Leaning Houses Tromp L’oeil
Friday, March 1, 2013
When I first saw this gallery of photographs of leaning houses in Minnesota, I wondered what on earth could cause a house to lean so much, but I didn't bother to look closer. That was my first mistake. When a few days later I saw the collection referenced again, I did think about the concept long enough to wish that the photographer had done more—tilting the camera, perhaps, to mess with our perceptions of these tilting houses. Still, I skipped past and didn't look closer. This was my second mistake. Then I saw the gallery again, and rather than making a third mistake of ignorance I decided to look closer. It turns out what photographer Cameron Wittig did was even better than I could have expected. I'm glad I looked closer, as these photographs are not at all as they first appear. And that makes them simply spectacular. The photographer has twisted reality in a playful way, and the result is a wonderful use of our deceptive medium. Rather than tell you what's going on here, I'll let you avoid the mistakes I made and tell you to go now, and look a little closer.
James Balog's Chasing Ice
Thursday, February 28, 2013
James Balog is a phenomenal photographer. In 2005 National Geographic sent him to the Arctic on assignment to document earth's changing climate. Balog was somewhat skeptical, but after a single visit to the Arctic he says his eyes were opened to the severity of climate change. Eight years later he's become the focus of the documentary Chasing Ice, which chronicles Balog and his crew as they scramble to record glaciers as they disappear forever. The film's synopsis spells it out: "It's the story of one man's mission to change the tide of history by gathering undeniable evidence of our changing planet." The film looks gorgeous and riveting, and can still be found in some theaters throughout the country. If it's not playing in your area, though, you can log on to the web site to help bring the film to a theater near you—which you might have to do, as there's no DVD available yet.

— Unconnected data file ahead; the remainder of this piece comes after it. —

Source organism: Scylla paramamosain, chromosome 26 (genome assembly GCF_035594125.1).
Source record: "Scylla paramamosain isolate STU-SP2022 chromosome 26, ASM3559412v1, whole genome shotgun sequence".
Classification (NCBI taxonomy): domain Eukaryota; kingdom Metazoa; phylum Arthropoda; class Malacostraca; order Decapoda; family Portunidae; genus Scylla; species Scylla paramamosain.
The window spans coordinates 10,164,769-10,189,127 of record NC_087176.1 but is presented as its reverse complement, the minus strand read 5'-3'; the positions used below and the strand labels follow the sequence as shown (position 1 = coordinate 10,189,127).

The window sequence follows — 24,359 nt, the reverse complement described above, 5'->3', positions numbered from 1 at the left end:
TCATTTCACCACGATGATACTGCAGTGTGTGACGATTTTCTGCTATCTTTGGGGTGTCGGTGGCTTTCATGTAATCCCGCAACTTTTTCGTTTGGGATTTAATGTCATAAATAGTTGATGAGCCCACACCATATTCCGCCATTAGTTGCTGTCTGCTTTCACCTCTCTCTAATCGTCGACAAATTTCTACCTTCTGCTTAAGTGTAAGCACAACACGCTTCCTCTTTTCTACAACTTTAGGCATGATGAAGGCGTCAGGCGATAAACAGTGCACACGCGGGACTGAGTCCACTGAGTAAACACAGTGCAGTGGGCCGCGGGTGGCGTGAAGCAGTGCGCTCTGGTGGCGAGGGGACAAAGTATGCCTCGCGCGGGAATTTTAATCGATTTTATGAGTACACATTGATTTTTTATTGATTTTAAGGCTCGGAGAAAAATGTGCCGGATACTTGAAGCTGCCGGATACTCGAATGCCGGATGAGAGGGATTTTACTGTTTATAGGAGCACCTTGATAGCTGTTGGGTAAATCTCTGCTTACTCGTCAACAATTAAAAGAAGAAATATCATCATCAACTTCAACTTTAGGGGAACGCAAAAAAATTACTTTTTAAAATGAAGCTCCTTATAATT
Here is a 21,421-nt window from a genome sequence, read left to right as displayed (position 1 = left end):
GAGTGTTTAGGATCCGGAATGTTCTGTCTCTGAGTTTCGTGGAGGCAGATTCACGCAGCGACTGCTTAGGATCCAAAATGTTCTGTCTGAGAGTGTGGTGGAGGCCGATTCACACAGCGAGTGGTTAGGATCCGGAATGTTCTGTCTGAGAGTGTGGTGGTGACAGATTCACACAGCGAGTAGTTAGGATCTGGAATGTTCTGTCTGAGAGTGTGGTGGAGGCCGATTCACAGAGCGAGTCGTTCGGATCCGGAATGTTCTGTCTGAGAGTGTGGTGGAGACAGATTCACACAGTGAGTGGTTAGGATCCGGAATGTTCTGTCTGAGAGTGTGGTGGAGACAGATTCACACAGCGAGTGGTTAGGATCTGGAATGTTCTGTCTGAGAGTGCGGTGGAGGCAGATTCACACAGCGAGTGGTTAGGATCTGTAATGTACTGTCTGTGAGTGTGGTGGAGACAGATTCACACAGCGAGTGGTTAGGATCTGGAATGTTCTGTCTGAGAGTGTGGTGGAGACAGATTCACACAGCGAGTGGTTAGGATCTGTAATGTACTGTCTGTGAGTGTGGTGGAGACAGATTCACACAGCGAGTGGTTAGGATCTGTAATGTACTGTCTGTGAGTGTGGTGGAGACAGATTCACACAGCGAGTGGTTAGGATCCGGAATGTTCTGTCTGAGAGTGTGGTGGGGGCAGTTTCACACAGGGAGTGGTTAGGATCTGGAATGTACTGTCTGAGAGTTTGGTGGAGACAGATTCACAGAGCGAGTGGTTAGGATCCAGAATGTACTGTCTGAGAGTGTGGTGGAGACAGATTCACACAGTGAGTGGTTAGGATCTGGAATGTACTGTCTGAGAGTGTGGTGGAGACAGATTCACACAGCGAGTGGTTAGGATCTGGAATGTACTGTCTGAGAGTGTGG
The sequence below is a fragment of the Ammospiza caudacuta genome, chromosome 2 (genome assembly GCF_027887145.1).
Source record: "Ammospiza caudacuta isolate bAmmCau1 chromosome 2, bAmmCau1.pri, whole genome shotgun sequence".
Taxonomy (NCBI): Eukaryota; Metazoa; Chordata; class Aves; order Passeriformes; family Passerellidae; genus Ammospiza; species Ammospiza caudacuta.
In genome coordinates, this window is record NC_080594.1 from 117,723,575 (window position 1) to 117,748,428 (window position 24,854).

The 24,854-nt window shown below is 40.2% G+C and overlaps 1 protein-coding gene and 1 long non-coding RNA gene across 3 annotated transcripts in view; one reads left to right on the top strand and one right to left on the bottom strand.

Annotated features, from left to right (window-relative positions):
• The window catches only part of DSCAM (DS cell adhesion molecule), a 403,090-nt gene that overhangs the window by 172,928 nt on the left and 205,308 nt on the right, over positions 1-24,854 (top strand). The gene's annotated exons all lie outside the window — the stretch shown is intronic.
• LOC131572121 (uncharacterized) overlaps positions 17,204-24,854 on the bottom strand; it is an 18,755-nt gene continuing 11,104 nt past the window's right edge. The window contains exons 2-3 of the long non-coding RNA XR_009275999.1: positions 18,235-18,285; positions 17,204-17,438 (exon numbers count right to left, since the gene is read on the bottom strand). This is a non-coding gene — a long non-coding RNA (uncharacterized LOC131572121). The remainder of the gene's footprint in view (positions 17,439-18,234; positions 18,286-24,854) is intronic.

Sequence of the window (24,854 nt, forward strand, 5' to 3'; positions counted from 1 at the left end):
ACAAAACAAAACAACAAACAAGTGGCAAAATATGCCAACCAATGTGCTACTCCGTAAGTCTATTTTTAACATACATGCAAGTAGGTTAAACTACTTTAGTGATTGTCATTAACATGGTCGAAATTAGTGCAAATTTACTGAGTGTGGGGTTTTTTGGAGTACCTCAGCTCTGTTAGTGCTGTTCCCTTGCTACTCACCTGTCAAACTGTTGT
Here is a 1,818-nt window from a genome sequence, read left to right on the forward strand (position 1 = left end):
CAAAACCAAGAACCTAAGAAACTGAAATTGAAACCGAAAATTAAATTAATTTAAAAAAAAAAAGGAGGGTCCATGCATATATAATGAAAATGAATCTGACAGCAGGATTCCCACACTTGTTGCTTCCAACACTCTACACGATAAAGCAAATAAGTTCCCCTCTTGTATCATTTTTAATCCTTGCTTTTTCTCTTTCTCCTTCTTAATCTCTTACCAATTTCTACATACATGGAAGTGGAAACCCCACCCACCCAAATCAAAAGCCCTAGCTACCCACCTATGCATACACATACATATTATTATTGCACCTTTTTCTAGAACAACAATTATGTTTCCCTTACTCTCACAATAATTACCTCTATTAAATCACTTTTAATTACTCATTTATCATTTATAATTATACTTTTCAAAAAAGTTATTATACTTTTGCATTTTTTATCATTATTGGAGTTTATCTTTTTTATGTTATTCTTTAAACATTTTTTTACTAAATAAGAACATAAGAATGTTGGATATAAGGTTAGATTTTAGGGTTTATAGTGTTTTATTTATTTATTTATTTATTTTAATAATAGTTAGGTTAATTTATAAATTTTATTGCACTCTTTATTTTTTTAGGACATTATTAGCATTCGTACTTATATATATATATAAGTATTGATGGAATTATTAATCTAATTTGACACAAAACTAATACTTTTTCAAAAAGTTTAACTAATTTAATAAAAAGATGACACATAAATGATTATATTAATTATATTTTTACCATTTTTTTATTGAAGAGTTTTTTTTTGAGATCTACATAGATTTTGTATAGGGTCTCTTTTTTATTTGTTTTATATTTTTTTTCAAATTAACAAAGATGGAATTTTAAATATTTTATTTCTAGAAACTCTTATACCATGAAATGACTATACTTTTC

Interesting Aerial Lens Arrays
Wednesday, February 27, 2013
Have you ever used one of those old-school camera calibration charts to test the resolution of your lenses? Did you know they're called Tri-bar Arrays? For years they were the standard test of a lens' ability to resolve fine details. The standard was created by the American military back in the 1950s, and the Tri-bar Array remained the de facto standard until the digital era brought it to an end in the mid 2000s. Because of the pattern's military origins, there are still some intriguing large-scale remnants of the pattern in use today. You see, various air bases and military installations around the country painted giant versions of the Tri-Bar Array adjacent to runways for use as a calibration and testing tool for aerial and satellite cameras and lenses. It's a pretty neat holdover from the cold war days, and thanks to Google earth we can see these interesting artifacts for ourselves. Thanks to Michael Johnston of The Online Photographer for pointing us to this interesting article at the Center for Land Use Interpretation.
The Vivian Maier Movie
Tuesday, February 26, 2013
If you've read this blog with any regularity, chances are good that you've picked up on my affinity for the story of Vivian Maier. Well now I'm rejoicing again because Ms. Maier's silver screen debut is almost here! The Chicago nanny who spent decades creating some of the most amazing street photography ever seen—even though it was never seen outside of her own files prior to her 2009 death—has become one of the most prominent names in 20th century street photography. It turns out that her photographs are only part of the story; the lady herself was quite a mystery too. She's a mystery that is explored in greater depth via this upcoming documentary about her life and work. I, for one, can't wait.